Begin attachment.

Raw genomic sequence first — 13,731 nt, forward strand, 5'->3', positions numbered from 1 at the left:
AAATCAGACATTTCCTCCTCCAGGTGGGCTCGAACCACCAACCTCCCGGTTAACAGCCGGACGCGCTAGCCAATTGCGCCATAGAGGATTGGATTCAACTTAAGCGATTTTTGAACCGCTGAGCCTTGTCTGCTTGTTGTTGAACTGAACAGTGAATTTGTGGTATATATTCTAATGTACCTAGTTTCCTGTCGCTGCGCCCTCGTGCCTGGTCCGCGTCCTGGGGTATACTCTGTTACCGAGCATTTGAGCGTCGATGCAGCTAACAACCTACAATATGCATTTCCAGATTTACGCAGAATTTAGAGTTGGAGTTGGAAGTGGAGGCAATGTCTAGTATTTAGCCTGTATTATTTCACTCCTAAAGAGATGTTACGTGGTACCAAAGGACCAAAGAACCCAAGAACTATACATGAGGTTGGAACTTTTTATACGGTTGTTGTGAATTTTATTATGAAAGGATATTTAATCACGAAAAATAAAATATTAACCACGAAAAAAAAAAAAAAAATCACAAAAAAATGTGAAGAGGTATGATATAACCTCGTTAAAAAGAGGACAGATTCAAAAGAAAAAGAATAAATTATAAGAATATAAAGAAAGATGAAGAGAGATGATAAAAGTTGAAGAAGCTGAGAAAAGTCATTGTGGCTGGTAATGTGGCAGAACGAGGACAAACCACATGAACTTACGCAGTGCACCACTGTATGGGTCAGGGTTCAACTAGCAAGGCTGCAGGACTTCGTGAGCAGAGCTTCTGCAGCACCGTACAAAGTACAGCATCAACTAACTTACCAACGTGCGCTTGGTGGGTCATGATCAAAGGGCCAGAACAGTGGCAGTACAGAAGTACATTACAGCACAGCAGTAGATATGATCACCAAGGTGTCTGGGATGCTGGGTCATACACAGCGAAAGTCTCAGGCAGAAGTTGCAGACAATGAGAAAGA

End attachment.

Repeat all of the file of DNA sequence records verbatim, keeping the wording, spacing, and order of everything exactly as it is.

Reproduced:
Raw genomic sequence first — 13,731 nt, forward strand, 5'->3', positions numbered from 1 at the left:
AAATCAGACATTTCCTCCTCCAGGTGGGCTCGAACCACCAACCTCCCGGTTAACAGCCGGACGCGCTAGCCAATTGCGCCATAGAGGATTGGATTCAACTTAAGCGATTTTTGAACCGCTGAGCCTTGTCTGCTTGTTGTTGAACTGAACAGTGAATTTGTGGTATATATTCTAATGTACCTAGTTTCCTGTCGCTGCGCCCTCGTGCCTGGTCCGCGTCCTGGGGTATACTCTGTTACCGAGCATTTGAGCGTCGATGCAGCTAACAACCTACAATATGCATTTCCAGATTTACGCAGAATTTAGAGTTGGAGTTGGAAGTGGAGGCAATGTCTAGTATTTAGCCTGTATTATTTCACTCCTAAAGAGATGTTACGTGGTACCAAAGGACCAAAGAACCCAAGAACTATACATGAGGTTGGAACTTTTTATACGGTTGTTGTGAATTTTATTATGAAAGGATATTTAATCACGAAAAATAAAATATTAACCACGAAAAAAAAAAAAAAAATCACAAAAAAATGTGAAGAGGTATGATATAACCTCGTTAAAAAGAGGACAGATTCAAAAGAAAAAGAATAAATTATAAGAATATAAAGAAAGATGAAGAGAGATGATAAAAGTTGAAGAAGCTGAGAAAAGTCATTGTGGCTGGTAATGTGGCAGAACGAGGACAAACCACATGAACTTACGCAGTGCACCACTGTATGGGTCAGGGTTCAACTAGCAAGGCTGCAGGACTTCGTGAGCAGAGCTTCTGCAGCACCGTACAAAGTACAGCATCAACTAACTTACCAACGTGCGCTTGGTGGGTCATGATCAAAGGGCCAGAACAGTGGCAGTACAGAAGTACATTACAGCACAGCAGTAGATATGATCACCAAGGTGTCTGGGATGCTGGGTCATACACAGCGAAAGTCTCAGGCAGAAGTTGCAGACAATGAGAAAGA